Potassium aspartate and Bradycardia - a phase IV clinical study of FDA data


Bradycardia is found among people who take Potassium aspartate, especially for people who are female, 60+ old, have been taking the drug for 1 - 6 months.

The phase IV clinical study analyzes which people take Potassium aspartate and have Bradycardia. It is created by eHealthMe based on reports of 548 people who have side effects when taking Potassium aspartate from the FDA, and is updated regularly. You can use the study as a second opinion to make health care decisions.

Phase IV trials are used to detect adverse drug outcomes and monitor drug effectiveness in the real world. With medical big data and AI algorithms, eHealthMe is running millions of phase IV trials and makes the results available to the public. Our original studies have been referenced on 600+ medical publications including The Lancet, Mayo Clinic Proceedings, and Nature.

On Feb, 07, 2023

548 people reported to have side effects when taking Potassium aspartate.
Among them, 6 people (1.09%) have Bradycardia.

What is Potassium aspartate?

Potassium aspartate has active ingredients of aspartates. eHealthMe is studying from 550 Potassium aspartate users for its effectiveness, alternative drugs and more.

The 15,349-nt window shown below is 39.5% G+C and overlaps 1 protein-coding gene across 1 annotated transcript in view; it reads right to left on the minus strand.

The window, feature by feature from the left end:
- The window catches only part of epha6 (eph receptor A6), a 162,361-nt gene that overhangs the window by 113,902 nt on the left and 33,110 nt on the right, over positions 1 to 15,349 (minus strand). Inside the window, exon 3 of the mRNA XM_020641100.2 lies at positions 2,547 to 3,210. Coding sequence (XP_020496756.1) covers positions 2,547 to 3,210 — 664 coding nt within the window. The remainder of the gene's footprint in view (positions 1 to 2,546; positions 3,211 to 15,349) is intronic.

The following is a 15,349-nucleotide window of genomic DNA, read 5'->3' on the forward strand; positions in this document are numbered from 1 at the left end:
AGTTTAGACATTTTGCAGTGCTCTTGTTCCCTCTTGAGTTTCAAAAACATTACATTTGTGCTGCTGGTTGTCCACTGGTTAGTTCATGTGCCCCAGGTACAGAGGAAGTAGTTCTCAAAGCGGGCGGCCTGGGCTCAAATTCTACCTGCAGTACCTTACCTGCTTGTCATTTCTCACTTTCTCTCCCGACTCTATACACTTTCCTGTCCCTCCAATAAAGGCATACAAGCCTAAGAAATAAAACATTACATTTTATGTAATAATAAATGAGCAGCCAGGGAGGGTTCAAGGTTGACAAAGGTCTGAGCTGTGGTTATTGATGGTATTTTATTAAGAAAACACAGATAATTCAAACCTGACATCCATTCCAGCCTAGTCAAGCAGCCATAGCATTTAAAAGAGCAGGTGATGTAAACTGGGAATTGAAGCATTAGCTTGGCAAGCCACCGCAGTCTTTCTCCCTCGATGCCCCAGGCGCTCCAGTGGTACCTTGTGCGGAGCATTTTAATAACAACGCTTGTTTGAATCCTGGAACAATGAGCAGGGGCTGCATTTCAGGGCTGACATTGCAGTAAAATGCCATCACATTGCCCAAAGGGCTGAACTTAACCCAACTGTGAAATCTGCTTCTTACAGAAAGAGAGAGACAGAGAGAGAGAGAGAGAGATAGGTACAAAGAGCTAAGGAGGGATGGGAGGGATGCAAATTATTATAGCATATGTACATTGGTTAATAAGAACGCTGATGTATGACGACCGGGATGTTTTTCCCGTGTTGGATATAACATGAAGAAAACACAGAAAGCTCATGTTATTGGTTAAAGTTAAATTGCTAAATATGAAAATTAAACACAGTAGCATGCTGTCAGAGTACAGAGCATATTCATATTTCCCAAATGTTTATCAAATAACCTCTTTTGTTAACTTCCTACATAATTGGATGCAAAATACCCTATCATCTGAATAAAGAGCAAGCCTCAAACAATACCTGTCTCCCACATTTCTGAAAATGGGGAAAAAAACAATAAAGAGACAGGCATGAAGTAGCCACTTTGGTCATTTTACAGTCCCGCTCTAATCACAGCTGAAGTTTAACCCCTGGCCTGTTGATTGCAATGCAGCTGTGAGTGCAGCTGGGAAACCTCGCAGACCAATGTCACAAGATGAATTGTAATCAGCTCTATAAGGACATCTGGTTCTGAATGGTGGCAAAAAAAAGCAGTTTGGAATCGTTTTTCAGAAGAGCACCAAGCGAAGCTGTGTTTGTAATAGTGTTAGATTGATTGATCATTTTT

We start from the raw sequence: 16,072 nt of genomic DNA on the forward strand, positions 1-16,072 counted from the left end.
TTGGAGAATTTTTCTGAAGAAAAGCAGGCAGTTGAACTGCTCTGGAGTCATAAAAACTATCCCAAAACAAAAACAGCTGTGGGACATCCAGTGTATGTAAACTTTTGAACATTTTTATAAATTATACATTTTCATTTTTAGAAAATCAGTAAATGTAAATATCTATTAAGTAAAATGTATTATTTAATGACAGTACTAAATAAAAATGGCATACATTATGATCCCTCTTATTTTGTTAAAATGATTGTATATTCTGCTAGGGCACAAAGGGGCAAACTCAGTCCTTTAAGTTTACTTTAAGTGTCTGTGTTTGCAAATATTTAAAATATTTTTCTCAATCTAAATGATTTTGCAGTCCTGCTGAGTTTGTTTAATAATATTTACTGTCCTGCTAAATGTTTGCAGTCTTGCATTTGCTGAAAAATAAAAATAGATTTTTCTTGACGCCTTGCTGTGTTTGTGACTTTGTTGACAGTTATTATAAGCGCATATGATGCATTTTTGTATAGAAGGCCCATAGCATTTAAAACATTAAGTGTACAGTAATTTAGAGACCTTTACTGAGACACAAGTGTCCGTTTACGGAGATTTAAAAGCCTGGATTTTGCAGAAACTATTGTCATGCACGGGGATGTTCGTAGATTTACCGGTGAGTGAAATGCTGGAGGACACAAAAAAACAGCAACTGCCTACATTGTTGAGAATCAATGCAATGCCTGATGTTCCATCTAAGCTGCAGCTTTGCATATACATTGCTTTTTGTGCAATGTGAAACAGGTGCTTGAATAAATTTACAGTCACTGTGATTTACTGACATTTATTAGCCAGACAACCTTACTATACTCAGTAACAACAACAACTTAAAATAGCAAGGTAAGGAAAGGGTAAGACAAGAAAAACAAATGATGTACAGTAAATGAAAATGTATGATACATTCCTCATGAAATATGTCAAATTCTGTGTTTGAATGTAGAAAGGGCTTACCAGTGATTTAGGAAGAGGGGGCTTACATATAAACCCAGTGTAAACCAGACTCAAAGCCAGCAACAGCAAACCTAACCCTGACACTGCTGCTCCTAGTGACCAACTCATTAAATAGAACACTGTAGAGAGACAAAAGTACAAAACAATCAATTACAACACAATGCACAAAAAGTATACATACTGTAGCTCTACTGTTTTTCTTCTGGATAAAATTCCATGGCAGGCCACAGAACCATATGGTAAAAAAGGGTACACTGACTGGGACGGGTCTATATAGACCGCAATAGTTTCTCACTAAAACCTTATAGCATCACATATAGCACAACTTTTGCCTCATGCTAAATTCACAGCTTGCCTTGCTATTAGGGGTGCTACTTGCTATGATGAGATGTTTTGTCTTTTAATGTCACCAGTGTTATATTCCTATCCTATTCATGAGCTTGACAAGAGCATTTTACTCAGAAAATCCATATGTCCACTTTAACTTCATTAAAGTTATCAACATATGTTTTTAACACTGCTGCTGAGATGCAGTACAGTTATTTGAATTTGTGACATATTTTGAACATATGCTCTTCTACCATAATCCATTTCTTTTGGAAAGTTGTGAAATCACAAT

What is Bradycardia?

Bradycardia (abnormally slow heart action) is found to be associated with 3,201 drugs and 3,472 conditions by eHealthMe.

Number of Potassium aspartate and Bradycardia reports submitted per year:

Could Potassium aspartate cause Bradycardia?

Time on Potassium aspartate when people have Bradycardia *:

  • < 1 month: 0.0 %
  • 1 - 6 months: 100 %
  • 6 - 12 months: 0.0 %
  • 1 - 2 years: 0.0 %
  • 2 - 5 years: 0.0 %
  • 5 - 10 years: 0.0 %
  • 10+ years: 0.0 %

Gender of people who have Bradycardia when taking Potassium aspartate *:

  • female: 83.33 %
  • male: 16.67 %

Age of people who have Bradycardia when taking Potassium aspartate *:

  • 0-1: 0.0 %
  • 2-9: 0.0 %
  • 10-19: 0.0 %
  • 20-29: 16.67 %
  • 30-39: 0.0 %
  • 40-49: 0.0 %
  • 50-59: 0.0 %
  • 60+: 83.33 %

Common drugs people take besides Potassium aspartate *:

  1. Valacyclovir Hydrochloride: 2 people, 33.33%
  2. Opsumit: 2 people, 33.33%
  3. Bisoprolol Fumarate: 2 people, 33.33%
  4. Fluconazole: 2 people, 33.33%
  5. Istodax: 2 people, 33.33%
  6. Adcirca: 2 people, 33.33%
  7. Spironolactone: 2 people, 33.33%
  8. Magnesium Aspartate: 1 person, 16.67%
  9. Latanoprost: 1 person, 16.67%
  10. Uptravi: 1 person, 16.67%

Common side effects people have besides Bradycardia *:

  1. White Blood Cell Count Decreased: 2 people, 33.33%
  2. Hyperkalemia (damage to or disease of the kidney): 2 people, 33.33%
  3. Atrial Fibrillation/flutter (atrial fibrillation and flutter are abnormal heart rhythms in which the atria, or upper chambers of the heart, are out of sync with the ventricles): 2 people, 33.33%
  4. Campylobacter Infection (infection by the campylobacter bacterium): 2 people, 33.33%
  5. Cardiac Failure Congestive: 2 people, 33.33%
  6. Diarrhea: 2 people, 33.33%
  7. Appetite - Decreased (decreased appetite occurs when you have a reduced desire to eat): 2 people, 33.33%
  8. Torsade De Pointes (a abnormal heart rate with abnormal beating pattern): 2 people, 33.33%
  9. Oxygen Saturation Decreased: 1 person, 16.67%
  10. Dyspnea Exertional: 1 person, 16.67%

Common conditions people have *:

  1. Cardiac Failure Congestive: 3 people, 50.00%